The Board of Selectmen has drafted a $33.8 million town operating and capital budget proposal, a 0.92% increase over the current fiscal year.
The 2020 proposed budget breaks down to $32,801,407 for the town operating budget and $1,009,897 for the town capital budget, a total of $259,305 more than the current fiscal year.
The selectmen discussed the numbers at a budget workshop with town department heads on Saturday, Feb. 9. The draft budget will now go to the Board of Finance for review.
Last October, the finance board issued preliminary “budget guidance” increases of 2% for the selectmen’s operating and capital budget and 1.6% for the Board of Education budget.
“We beat the finance board target. We really just put in what we really need. The average increase over the past four years has been just over one percent,” said First Selectwoman Lynne Vanderslice.
One main factor which could further influence the budget is the town’s Grand List of taxable property. The list will be released on Feb. 26, and the numbers are expected to go down. “I have no sense of how the finance board will react to a lowered Grand List. Whether they will change what they have given as targets or be inclined to cut budgets, it remains to be seen,” Vanderslice said.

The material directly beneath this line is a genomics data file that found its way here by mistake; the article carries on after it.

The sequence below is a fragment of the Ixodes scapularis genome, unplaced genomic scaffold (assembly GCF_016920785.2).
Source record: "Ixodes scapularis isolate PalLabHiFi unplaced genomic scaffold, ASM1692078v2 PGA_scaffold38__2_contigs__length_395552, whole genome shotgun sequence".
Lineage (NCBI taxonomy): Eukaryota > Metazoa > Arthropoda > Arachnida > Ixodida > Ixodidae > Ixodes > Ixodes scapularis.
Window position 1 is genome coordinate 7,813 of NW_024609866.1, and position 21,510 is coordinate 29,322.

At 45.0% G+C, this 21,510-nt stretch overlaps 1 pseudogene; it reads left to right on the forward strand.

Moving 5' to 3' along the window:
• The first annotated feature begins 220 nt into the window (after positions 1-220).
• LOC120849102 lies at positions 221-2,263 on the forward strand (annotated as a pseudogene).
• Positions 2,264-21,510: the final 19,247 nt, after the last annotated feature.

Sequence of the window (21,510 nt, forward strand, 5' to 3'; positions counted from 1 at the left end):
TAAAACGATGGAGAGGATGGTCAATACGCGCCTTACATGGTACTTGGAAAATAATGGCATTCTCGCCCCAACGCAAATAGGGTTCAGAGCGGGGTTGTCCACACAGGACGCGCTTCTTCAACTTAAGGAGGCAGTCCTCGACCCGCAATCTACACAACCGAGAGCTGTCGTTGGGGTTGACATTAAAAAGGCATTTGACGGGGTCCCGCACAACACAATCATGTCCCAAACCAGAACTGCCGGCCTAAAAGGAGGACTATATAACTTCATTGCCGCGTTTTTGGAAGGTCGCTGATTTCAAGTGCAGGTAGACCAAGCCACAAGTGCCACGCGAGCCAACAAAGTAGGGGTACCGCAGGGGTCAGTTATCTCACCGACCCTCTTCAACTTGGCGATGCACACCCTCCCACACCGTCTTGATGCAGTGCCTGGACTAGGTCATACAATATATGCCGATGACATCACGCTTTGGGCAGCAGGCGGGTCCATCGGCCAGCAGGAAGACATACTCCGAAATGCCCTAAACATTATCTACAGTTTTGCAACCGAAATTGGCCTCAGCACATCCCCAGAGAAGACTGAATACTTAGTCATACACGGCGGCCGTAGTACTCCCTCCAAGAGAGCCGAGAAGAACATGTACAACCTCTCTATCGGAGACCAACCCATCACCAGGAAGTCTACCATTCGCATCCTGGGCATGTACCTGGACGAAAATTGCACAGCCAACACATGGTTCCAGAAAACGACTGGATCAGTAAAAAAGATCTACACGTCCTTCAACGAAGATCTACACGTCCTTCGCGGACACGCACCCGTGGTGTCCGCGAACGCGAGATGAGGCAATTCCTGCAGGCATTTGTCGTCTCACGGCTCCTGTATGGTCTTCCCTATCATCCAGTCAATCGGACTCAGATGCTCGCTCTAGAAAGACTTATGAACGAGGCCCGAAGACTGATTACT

Another budgetary issue facing the town is the growing annual deficit at the Transfer Station, according to Chris Burney, director of public works and facilities.
Burney said the Transfer Station is costing the town $65,000 in expenses associated with recyclables.
“Every town is dealing with this,” Burney said. “The town used to get credit for recyclables, but now it has to pay for them. The city of Stamford had an $800,000 swing, it’s a real problem,” he said.
Starting July 1, Wilton will have to pay approximately $100,000 to handle its recyclables. To mitigate this expense, the town is planning on conducting a study to see if it would make sense to regionalize its transfer station services with the town of Weston.
Much of the town budget is driven by increases in employee wages and step increases for on the job experience.
However, increases in town labor costs have been offset by decreases in other areas, including reductions in OPEB and pensions due to the town’s aggressive funding levels.
Over the past few years, the town has combined a number of jobs and eliminated ones that weren’t necessary, said Vanderslice. “We have always looked at opportunities for consolidation of positions. When there is a vacancy, we say do we need this position,” she said.
Another driver is an increase in group insurance costs which are expected to go up as much as 8%. To mitigate those costs, the town is looking into the possibility of joining the state’s medical plan or a potential regional medical plan being studied by WestCOG.
Efficiency is the name of the game with the town budget, according to Vanderslice. “We look at everything to make sure we are doing it in the most efficient manner. We don’t budget for it if we don’t need it,” she said.
Editor’s Note: This story was corrected in reference to the cost of recyclables.